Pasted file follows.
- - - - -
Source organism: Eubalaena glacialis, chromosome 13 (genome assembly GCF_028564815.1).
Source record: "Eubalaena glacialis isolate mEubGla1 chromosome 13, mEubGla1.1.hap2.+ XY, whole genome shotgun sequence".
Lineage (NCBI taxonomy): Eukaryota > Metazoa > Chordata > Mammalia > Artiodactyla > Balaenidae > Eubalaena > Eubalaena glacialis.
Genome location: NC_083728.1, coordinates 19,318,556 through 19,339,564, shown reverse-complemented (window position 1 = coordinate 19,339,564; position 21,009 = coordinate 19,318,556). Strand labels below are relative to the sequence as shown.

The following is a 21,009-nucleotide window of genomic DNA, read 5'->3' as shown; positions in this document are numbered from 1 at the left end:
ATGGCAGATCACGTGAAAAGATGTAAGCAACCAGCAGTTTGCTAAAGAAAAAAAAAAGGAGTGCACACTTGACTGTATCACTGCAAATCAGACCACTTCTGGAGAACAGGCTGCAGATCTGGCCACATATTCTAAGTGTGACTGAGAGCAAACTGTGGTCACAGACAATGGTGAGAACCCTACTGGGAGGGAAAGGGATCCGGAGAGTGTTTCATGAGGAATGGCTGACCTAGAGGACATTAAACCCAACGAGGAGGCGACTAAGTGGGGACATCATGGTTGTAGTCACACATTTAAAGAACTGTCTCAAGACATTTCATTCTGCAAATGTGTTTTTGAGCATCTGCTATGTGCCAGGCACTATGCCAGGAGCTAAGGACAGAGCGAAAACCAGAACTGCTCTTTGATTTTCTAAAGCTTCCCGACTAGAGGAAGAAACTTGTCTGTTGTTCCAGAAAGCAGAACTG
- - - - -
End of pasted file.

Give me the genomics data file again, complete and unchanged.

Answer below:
Source organism: Eubalaena glacialis, chromosome 13 (genome assembly GCF_028564815.1).
Source record: "Eubalaena glacialis isolate mEubGla1 chromosome 13, mEubGla1.1.hap2.+ XY, whole genome shotgun sequence".
Lineage (NCBI taxonomy): Eukaryota > Metazoa > Chordata > Mammalia > Artiodactyla > Balaenidae > Eubalaena > Eubalaena glacialis.
Genome location: NC_083728.1, coordinates 19,318,556 through 19,339,564, shown reverse-complemented (window position 1 = coordinate 19,339,564; position 21,009 = coordinate 19,318,556). Strand labels below are relative to the sequence as shown.

The following is a 21,009-nucleotide window of genomic DNA, read 5'->3' as shown; positions in this document are numbered from 1 at the left end:
ATGGCAGATCACGTGAAAAGATGTAAGCAACCAGCAGTTTGCTAAAGAAAAAAAAAAGGAGTGCACACTTGACTGTATCACTGCAAATCAGACCACTTCTGGAGAACAGGCTGCAGATCTGGCCACATATTCTAAGTGTGACTGAGAGCAAACTGTGGTCACAGACAATGGTGAGAACCCTACTGGGAGGGAAAGGGATCCGGAGAGTGTTTCATGAGGAATGGCTGACCTAGAGGACATTAAACCCAACGAGGAGGCGACTAAGTGGGGACATCATGGTTGTAGTCACACATTTAAAGAACTGTCTCAAGACATTTCATTCTGCAAATGTGTTTTTGAGCATCTGCTATGTGCCAGGCACTATGCCAGGAGCTAAGGACAGAGCGAAAACCAGAACTGCTCTTTGATTTTCTAAAGCTTCCCGACTAGAGGAAGAAACTTGTCTGTTGTTCCAGAAAGCAGAACTG